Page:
8vo., pp. , 56, with a lithographed title-page illustrating the medal of the Outinian Society, an engraved portrait frontispiece of William Penn, the founder of Pennsylvania, and six other plates (Lady Juliana Penn, Vice-Admiral Sir William Penn, Thomas Penn, a memorial urn to Lady Juliana, the remains of the tree at Stoke Park under which the treaty between Penn and the Indians was signed, and a second portrait of Penn), tissue guards (foxed); contemporary hard grain morocco, rubbed; note on endleaf identifying the founder of the Outinian Society as John Penn; signature of the educationist and author Madame de Genlis, dated 1829 (‘a friend of the family’), bookplate of Major Claud Alexander.
US $1934 €1845
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The general Address (in two Parts) of the Outinian Lecturer to his Auditors …. London: Printed by W. Nicol, late Bulmer & Co. … 1822.
First edition, very rare. The Address is a revised version of the valedictory lecture given on 31 December 1818 to mark the centenary of the death of William Penn. It gives an explanation of the origins of the Society and then is entirely directed to the career and particularly the principles of William Penn, based on ‘traditional information’ and ‘publicly and privately attested facts’. The private information was doubtless supplied by John Penn (1760-1834), founder of the Society, who, as a surviving grandson of William Penn, succeeded his father to the moiety of the last proprietorship of Pennsylvania.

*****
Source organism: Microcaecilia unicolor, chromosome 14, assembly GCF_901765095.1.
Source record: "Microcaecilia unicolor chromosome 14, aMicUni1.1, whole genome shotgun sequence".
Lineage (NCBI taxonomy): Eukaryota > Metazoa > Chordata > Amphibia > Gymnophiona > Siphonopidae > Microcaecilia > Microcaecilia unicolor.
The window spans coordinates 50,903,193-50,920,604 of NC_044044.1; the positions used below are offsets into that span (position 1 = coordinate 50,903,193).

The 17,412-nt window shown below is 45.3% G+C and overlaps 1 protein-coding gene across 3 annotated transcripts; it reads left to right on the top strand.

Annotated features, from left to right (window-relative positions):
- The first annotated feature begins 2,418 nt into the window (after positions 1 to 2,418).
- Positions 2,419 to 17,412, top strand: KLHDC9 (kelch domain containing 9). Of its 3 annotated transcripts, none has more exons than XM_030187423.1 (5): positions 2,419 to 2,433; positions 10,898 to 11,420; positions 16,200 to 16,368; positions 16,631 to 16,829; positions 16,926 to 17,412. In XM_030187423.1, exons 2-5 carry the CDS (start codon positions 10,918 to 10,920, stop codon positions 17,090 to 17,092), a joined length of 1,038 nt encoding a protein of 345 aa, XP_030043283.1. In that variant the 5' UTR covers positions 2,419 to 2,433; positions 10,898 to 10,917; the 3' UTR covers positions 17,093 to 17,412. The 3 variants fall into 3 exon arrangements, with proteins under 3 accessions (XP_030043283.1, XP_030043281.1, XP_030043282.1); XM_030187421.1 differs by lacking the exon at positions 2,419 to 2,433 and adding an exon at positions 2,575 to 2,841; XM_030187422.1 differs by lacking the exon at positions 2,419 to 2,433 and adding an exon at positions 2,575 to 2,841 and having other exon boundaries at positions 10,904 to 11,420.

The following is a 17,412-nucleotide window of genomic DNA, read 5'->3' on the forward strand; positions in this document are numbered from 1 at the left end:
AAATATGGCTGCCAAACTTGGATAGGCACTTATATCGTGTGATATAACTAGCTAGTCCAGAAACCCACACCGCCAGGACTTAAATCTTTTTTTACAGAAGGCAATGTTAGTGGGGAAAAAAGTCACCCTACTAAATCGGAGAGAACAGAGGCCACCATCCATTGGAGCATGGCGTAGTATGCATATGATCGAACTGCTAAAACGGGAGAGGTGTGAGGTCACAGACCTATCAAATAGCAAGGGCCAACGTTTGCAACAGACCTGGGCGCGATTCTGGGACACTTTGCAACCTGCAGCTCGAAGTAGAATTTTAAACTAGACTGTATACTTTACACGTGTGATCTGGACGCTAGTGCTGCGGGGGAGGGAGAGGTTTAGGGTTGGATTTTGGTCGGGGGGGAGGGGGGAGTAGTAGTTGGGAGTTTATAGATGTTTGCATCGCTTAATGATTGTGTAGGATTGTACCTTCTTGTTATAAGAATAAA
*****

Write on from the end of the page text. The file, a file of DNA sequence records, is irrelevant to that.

The Outinian Society was originally founded in 1817 as the Matrimonial Society in response to an anonymous poem called ‘Marriage’ in the Monthly Magazine. It had the object of promoting marriage and improving the domestic life of married couples. Extending its aims to other schemes of human happiness – to ‘the more perfect knowledge of certain less obvious truths and principles of human action’ – it soon changed its name to the Outinian Society, apparently inspired by a line in Homer. John Penn was its president and editor, Jonathan Richardson its secretary and lecturer. The lectures were very popular: Records of the Origin and Proceedings of the Outinian Society (1822) lists well over 1000 names of Auditors who had attended.
COPAC and OCLC list copies at the British Library, Society of Friends, and Harvard only. J. Smith, Friends’ Books 2.326 (attributing it to John Penn).
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